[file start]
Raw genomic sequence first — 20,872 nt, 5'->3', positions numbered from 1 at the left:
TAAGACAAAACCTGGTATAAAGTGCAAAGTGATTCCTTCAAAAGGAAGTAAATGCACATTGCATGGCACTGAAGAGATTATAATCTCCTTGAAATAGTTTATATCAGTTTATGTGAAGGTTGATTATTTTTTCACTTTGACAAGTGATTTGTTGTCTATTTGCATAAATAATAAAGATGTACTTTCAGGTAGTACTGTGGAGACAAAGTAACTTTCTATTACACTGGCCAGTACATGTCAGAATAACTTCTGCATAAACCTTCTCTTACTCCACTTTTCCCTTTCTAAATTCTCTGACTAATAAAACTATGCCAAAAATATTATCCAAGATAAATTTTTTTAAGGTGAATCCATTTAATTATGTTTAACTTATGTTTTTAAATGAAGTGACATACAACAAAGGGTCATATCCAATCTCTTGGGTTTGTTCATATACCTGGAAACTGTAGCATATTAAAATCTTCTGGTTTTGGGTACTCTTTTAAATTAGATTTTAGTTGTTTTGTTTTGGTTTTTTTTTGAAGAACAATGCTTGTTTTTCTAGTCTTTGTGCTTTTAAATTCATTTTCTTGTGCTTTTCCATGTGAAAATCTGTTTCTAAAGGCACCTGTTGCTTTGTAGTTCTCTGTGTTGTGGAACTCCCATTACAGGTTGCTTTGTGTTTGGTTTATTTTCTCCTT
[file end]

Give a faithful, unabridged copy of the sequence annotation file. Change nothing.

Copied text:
Raw genomic sequence first — 20,872 nt, 5'->3', positions numbered from 1 at the left:
TAAGACAAAACCTGGTATAAAGTGCAAAGTGATTCCTTCAAAAGGAAGTAAATGCACATTGCATGGCACTGAAGAGATTATAATCTCCTTGAAATAGTTTATATCAGTTTATGTGAAGGTTGATTATTTTTTCACTTTGACAAGTGATTTGTTGTCTATTTGCATAAATAATAAAGATGTACTTTCAGGTAGTACTGTGGAGACAAAGTAACTTTCTATTACACTGGCCAGTACATGTCAGAATAACTTCTGCATAAACCTTCTCTTACTCCACTTTTCCCTTTCTAAATTCTCTGACTAATAAAACTATGCCAAAAATATTATCCAAGATAAATTTTTTTAAGGTGAATCCATTTAATTATGTTTAACTTATGTTTTTAAATGAAGTGACATACAACAAAGGGTCATATCCAATCTCTTGGGTTTGTTCATATACCTGGAAACTGTAGCATATTAAAATCTTCTGGTTTTGGGTACTCTTTTAAATTAGATTTTAGTTGTTTTGTTTTGGTTTTTTTTTGAAGAACAATGCTTGTTTTTCTAGTCTTTGTGCTTTTAAATTCATTTTCTTGTGCTTTTCCATGTGAAAATCTGTTTCTAAAGGCACCTGTTGCTTTGTAGTTCTCTGTGTTGTGGAACTCCCATTACAGGTTGCTTTGTGTTTGGTTTATTTTCTCCTT